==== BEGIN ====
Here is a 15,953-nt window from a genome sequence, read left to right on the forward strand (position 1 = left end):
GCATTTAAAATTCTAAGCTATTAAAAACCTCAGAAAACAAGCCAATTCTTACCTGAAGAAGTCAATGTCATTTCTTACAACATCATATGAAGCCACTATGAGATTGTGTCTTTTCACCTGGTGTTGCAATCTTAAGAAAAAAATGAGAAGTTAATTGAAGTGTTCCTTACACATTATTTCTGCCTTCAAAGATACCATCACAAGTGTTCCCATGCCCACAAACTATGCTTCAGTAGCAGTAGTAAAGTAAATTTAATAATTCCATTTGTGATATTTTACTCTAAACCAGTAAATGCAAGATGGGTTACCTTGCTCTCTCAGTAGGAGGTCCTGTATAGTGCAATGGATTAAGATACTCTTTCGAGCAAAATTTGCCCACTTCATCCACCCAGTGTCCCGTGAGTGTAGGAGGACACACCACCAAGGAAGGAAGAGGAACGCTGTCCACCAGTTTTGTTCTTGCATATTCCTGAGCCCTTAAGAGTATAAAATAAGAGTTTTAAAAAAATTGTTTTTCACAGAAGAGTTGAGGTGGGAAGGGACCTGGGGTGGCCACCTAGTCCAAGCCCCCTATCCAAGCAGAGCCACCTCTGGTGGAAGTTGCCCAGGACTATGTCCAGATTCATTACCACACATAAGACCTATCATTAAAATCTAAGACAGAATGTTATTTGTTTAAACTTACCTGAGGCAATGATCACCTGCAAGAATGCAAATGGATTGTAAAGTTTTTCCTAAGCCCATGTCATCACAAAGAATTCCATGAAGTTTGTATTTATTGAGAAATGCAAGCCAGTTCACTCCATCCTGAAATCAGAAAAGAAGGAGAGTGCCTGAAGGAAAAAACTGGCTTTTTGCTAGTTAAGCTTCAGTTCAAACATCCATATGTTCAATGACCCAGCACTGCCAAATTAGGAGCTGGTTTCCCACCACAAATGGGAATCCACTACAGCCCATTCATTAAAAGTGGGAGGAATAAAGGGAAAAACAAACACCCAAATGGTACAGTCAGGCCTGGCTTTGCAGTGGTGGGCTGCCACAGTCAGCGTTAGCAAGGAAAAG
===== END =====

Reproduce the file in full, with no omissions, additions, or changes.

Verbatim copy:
Here is a 15,953-nt window from a genome sequence, read left to right on the forward strand (position 1 = left end):
GCATTTAAAATTCTAAGCTATTAAAAACCTCAGAAAACAAGCCAATTCTTACCTGAAGAAGTCAATGTCATTTCTTACAACATCATATGAAGCCACTATGAGATTGTGTCTTTTCACCTGGTGTTGCAATCTTAAGAAAAAAATGAGAAGTTAATTGAAGTGTTCCTTACACATTATTTCTGCCTTCAAAGATACCATCACAAGTGTTCCCATGCCCACAAACTATGCTTCAGTAGCAGTAGTAAAGTAAATTTAATAATTCCATTTGTGATATTTTACTCTAAACCAGTAAATGCAAGATGGGTTACCTTGCTCTCTCAGTAGGAGGTCCTGTATAGTGCAATGGATTAAGATACTCTTTCGAGCAAAATTTGCCCACTTCATCCACCCAGTGTCCCGTGAGTGTAGGAGGACACACCACCAAGGAAGGAAGAGGAACGCTGTCCACCAGTTTTGTTCTTGCATATTCCTGAGCCCTTAAGAGTATAAAATAAGAGTTTTAAAAAAATTGTTTTTCACAGAAGAGTTGAGGTGGGAAGGGACCTGGGGTGGCCACCTAGTCCAAGCCCCCTATCCAAGCAGAGCCACCTCTGGTGGAAGTTGCCCAGGACTATGTCCAGATTCATTACCACACATAAGACCTATCATTAAAATCTAAGACAGAATGTTATTTGTTTAAACTTACCTGAGGCAATGATCACCTGCAAGAATGCAAATGGATTGTAAAGTTTTTCCTAAGCCCATGTCATCACAAAGAATTCCATGAAGTTTGTATTTATTGAGAAATGCAAGCCAGTTCACTCCATCCTGAAATCAGAAAAGAAGGAGAGTGCCTGAAGGAAAAAACTGGCTTTTTGCTAGTTAAGCTTCAGTTCAAACATCCATATGTTCAATGACCCAGCACTGCCAAATTAGGAGCTGGTTTCCCACCACAAATGGGAATCCACTACAGCCCATTCATTAAAAGTGGGAGGAATAAAGGGAAAAACAAACACCCAAATGGTACAGTCAGGCCTGGCTTTGCAGTGGTGGGCTGCCACAGTCAGCGTTAGCAAGGAAAAG